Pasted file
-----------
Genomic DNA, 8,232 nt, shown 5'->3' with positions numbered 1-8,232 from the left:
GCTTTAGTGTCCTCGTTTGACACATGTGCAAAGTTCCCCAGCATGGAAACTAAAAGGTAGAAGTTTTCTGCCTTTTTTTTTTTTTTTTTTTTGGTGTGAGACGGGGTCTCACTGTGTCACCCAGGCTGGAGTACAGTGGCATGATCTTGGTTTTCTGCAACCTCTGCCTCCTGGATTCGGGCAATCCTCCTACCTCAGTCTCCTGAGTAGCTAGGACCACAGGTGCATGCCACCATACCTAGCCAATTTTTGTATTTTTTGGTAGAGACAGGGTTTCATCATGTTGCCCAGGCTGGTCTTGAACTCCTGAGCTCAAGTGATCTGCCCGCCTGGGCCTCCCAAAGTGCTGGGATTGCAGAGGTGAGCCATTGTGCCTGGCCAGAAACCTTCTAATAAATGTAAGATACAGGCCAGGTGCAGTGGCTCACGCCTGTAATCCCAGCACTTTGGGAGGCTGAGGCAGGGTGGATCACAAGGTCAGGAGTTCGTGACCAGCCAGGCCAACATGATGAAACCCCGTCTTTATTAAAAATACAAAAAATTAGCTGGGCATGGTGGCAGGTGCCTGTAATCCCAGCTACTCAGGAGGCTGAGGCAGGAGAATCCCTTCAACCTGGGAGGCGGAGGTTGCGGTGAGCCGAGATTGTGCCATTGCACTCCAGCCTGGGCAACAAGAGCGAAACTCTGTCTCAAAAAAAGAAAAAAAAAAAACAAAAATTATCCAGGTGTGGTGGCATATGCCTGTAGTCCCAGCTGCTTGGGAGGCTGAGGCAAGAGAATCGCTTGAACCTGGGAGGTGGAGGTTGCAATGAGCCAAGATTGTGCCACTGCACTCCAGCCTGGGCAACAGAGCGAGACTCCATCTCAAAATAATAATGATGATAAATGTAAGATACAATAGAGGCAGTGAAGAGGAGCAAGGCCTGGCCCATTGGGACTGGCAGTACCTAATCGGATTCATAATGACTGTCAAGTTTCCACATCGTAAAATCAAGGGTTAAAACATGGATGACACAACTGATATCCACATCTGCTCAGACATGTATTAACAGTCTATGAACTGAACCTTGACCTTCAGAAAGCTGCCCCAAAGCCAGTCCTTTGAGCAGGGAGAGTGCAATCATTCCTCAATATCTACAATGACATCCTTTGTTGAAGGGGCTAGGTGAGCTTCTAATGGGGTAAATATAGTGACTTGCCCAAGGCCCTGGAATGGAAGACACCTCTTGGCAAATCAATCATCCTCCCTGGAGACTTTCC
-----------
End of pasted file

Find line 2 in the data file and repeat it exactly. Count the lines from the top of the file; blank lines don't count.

GCTTTAGTGTCCTCGTTTGACACATGTGCAAAGTTCCCCAGCATGGAAACTAAAAGGTAGAAGTTTTCTGCCTTTTTTTTTTTTTTTTTTTTGGTGTGAGACGGGGTCTCACTGTGTCACCCAGGCTGGAGTACAGTGGCATGATCTTGGTTTTCTGCAACCTCTGCCTCCTGGATTCGGGCAATCCTCCTACCTCAGTCTCCTGAGTAGCTAGGACCACAGGTGCATGCCACCATACCTAGCCAATTTTTGTATTTTTTGGTAGAGACAGGGTTTCATCATGTTGCCCAGGCTGGTCTTGAACTCCTGAGCTCAAGTGATCTGCCCGCCTGGGCCTCCCAAAGTGCTGGGATTGCAGAGGTGAGCCATTGTGCCTGGCCAGAAACCTTCTAATAAATGTAAGATACAGGCCAGGTGCAGTGGCTCACGCCTGTAATCCCAGCACTTTGGGAGGCTGAGGCAGGGTGGATCACAAGGTCAGGAGTTCGTGACCAGCCAGGCCAACATGATGAAACCCCGTCTTTATTAAAAATACAAAAAATTAGCTGGGCATGGTGGCAGGTGCCTGTAATCCCAGCTACTCAGGAGGCTGAGGCAGGAGAATCCCTTCAACCTGGGAGGCGGAGGTTGCGGTGAGCCGAGATTGTGCCATTGCACTCCAGCCTGGGCAACAAGAGCGAAACTCTGTCTCAAAAAAAGAAAAAAAAAAAACAAAAATTATCCAGGTGTGGTGGCATATGCCTGTAGTCCCAGCTGCTTGGGAGGCTGAGGCAAGAGAATCGCTTGAACCTGGGAGGTGGAGGTTGCAATGAGCCAAGATTGTGCCACTGCACTCCAGCCTGGGCAACAGAGCGAGACTCCATCTCAAAATAATAATGATGATAAATGTAAGATACAATAGAGGCAGTGAAGAGGAGCAAGGCCTGGCCCATTGGGACTGGCAGTACCTAATCGGATTCATAATGACTGTCAAGTTTCCACATCGTAAAATCAAGGGTTAAAACATGGATGACACAACTGATATCCACATCTGCTCAGACATGTATTAACAGTCTATGAACTGAACCTTGACCTTCAGAAAGCTGCCCCAAAGCCAGTCCTTTGAGCAGGGAGAGTGCAATCATTCCTCAATATCTACAATGACATCCTTTGTTGAAGGGGCTAGGTGAGCTTCTAATGGGGTAAATATAGTGACTTGCCCAAGGCCCTGGAATGGAAGACACCTCTTGGCAAATCAATCATCCTCCCTGGAGACTTTCC